i The telephone instrument base 4, which is connected to handset 6 by a flexible cable 4S, has a circular dial 50 mounted for axial rotation on the upper forward portion thereof in the usual manner. The usual operation of the dial is well known, the user inserting his finger sequentially in the angularly spaced apertures 52 of said dial corresponding to thesuccessive letters and digits of the phone number he is calling, in each case rotating the dial in the direction of the arrow 54 in FIG. 4 until his linger strikes the stop 56 afiixed to the base, and then removing his finger to allow the dial to return to its normall further designated by the numeral 52', the user is coni nected with the central ofhce operator. It will be understood that the dial is equipped with a stop which'prevents aperture 52 from being moved past finger stop 56.

The device also includes an operating case Swhich comprises a horizontal tray portion 60 adapted to support phone base 4 against horizontal movement as shown, and a box-like enclosure 62 directly adjacentsaid tray. Said operating case may be formed of Wood, metal, or any other suitable material. An electric motor 64 is mounted in enclosure 62, and is operable when energized to turn a drive shaft 66 through a geared speed reducer 68, said drive shaft being parallel to the axis of phone dial 50. Fixed on the upper end of said drive shaft by set screw 70 (see FIG. 6) is a planar disc 72 having a peripheral facing 74 of any material suitable for producing frictional contact with the edge of phone dial 50, such as soft rubber. Said disc is coplanar with said phone dial when the telephonebase 4 is supported in tray 60, and extends outwardly through a slot 76 formed therefor in the side wall 78 of enclosure 62 which is directly adjacent the r3 J telephone, to a point directly adjacent the phone dial.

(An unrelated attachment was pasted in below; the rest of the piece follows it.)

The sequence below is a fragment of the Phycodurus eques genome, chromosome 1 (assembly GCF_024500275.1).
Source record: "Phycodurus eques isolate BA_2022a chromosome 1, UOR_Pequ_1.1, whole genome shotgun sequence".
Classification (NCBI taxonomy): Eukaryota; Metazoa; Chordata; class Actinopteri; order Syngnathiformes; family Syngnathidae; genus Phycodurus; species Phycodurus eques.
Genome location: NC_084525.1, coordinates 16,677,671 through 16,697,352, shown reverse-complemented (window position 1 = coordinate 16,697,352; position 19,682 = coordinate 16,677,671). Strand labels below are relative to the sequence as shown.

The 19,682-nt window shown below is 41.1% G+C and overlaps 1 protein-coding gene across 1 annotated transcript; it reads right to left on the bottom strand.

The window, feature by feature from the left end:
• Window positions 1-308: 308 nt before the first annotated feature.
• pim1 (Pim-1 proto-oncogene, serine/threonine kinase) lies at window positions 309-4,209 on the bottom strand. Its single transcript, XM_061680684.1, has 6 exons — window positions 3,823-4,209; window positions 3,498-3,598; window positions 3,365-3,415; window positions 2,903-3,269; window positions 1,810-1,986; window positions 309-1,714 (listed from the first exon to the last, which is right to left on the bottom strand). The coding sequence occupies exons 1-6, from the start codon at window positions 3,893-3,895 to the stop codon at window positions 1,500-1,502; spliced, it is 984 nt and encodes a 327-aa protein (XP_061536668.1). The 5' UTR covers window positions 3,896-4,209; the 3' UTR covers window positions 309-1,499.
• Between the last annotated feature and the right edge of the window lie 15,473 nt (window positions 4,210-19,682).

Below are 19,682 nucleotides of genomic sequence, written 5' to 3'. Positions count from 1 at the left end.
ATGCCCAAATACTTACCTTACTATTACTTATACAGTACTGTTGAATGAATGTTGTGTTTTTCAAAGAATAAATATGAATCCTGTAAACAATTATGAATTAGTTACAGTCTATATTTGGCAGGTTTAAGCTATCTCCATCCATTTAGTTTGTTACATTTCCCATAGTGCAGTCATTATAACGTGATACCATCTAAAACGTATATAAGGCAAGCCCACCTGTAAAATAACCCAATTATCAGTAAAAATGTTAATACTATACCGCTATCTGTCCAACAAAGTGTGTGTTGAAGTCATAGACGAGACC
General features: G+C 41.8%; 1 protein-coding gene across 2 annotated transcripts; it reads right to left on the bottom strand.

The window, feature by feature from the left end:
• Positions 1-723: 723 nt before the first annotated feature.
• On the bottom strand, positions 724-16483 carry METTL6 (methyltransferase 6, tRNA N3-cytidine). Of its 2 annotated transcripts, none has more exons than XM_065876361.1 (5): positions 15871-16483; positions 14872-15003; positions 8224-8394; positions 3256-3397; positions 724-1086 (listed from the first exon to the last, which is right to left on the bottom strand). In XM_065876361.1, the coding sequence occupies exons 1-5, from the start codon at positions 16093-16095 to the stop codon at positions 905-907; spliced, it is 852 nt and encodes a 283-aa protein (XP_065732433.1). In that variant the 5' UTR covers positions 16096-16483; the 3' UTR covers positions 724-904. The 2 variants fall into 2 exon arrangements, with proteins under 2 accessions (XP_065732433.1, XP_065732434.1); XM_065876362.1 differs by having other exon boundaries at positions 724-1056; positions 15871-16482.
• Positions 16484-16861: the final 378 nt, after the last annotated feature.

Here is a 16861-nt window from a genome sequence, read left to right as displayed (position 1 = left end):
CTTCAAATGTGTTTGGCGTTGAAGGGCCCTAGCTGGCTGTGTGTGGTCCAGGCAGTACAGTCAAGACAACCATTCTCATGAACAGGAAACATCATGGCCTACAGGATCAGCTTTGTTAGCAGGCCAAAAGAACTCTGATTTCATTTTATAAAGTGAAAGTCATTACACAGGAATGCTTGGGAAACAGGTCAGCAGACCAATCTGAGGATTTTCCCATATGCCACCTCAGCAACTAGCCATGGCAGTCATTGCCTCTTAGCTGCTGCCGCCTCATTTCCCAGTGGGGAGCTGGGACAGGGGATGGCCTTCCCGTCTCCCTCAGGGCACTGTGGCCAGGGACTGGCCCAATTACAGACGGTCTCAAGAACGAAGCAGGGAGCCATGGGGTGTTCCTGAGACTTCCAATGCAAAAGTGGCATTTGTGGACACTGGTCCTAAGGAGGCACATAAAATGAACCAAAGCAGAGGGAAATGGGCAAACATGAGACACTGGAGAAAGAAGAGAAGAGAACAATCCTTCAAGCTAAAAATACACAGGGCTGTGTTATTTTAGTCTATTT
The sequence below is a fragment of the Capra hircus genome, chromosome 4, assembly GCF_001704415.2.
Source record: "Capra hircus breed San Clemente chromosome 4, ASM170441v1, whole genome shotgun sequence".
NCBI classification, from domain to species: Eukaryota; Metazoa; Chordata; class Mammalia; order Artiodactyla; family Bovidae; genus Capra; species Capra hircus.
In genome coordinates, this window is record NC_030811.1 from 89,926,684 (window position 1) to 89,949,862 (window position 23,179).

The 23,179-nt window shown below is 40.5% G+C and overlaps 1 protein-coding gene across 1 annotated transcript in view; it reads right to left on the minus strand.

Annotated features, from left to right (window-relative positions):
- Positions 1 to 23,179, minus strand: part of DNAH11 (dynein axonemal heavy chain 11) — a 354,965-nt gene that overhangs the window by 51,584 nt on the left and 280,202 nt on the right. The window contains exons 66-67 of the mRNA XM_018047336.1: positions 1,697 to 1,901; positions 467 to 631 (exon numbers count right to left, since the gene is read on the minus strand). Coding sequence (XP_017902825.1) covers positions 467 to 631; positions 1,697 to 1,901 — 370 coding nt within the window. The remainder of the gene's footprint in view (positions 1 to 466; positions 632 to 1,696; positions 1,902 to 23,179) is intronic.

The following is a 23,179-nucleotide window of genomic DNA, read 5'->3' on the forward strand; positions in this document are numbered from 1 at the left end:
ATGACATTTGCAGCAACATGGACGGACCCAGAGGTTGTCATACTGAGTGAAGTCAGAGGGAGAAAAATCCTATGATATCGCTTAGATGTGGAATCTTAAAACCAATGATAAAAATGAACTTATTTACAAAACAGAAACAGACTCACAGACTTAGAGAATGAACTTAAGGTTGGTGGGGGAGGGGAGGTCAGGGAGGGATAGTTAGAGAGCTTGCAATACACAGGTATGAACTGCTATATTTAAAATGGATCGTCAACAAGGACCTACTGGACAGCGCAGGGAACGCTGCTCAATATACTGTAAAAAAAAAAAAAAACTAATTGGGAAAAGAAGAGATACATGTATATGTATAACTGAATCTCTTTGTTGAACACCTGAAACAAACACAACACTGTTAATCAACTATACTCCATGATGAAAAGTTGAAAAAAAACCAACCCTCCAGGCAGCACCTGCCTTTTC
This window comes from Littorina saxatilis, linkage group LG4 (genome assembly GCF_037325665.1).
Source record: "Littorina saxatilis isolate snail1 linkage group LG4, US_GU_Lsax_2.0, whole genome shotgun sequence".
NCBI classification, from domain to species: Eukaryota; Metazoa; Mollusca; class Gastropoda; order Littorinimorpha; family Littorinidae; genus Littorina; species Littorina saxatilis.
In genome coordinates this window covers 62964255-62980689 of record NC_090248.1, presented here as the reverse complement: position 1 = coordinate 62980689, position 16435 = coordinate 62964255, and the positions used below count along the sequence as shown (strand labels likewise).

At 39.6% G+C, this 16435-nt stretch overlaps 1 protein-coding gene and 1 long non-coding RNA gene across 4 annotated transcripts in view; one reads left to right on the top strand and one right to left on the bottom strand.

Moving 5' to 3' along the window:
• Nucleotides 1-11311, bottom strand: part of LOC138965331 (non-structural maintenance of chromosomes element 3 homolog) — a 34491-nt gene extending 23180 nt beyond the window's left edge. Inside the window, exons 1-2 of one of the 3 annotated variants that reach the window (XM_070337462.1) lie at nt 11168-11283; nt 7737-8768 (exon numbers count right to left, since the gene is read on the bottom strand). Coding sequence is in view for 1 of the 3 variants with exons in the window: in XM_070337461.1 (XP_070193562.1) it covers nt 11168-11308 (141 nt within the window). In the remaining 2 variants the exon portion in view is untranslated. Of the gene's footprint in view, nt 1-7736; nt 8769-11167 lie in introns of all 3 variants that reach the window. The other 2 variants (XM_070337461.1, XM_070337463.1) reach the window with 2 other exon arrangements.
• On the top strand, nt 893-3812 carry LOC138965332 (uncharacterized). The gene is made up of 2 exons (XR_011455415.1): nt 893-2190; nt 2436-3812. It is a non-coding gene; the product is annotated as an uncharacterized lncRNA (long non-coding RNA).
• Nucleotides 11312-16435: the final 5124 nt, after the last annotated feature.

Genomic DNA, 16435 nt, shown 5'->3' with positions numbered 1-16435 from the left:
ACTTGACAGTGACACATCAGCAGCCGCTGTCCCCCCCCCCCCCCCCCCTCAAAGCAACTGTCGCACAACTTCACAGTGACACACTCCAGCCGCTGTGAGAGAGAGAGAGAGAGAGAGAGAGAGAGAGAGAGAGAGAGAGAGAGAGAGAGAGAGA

Referring to FIG. 4, it will be seen that one sector S9 ofv disc 72 is of sufficiently large diameter that when said disc is turned by motor 64 inthe direction of arrow 82, it

will frictionally engage and turn phone dialtl, as best shown in FIG. 6. The remaining portion ofthe disc periphery, designated as sector 84, is of such reduced diameter that it does not engage the phone dial. The peripheral length of sector 80 must be at least as great as the distance travelled by a point on the periphery of dial 56 when moving dial aperture 52 adjacent finger stop 5(v vIt will be understood that switch 92 is open when the Y disc is turned to allow roller 96 to enter any one of the sockets, and closed when the disc is turned to move said sockets out of registry Vwith the roller. Y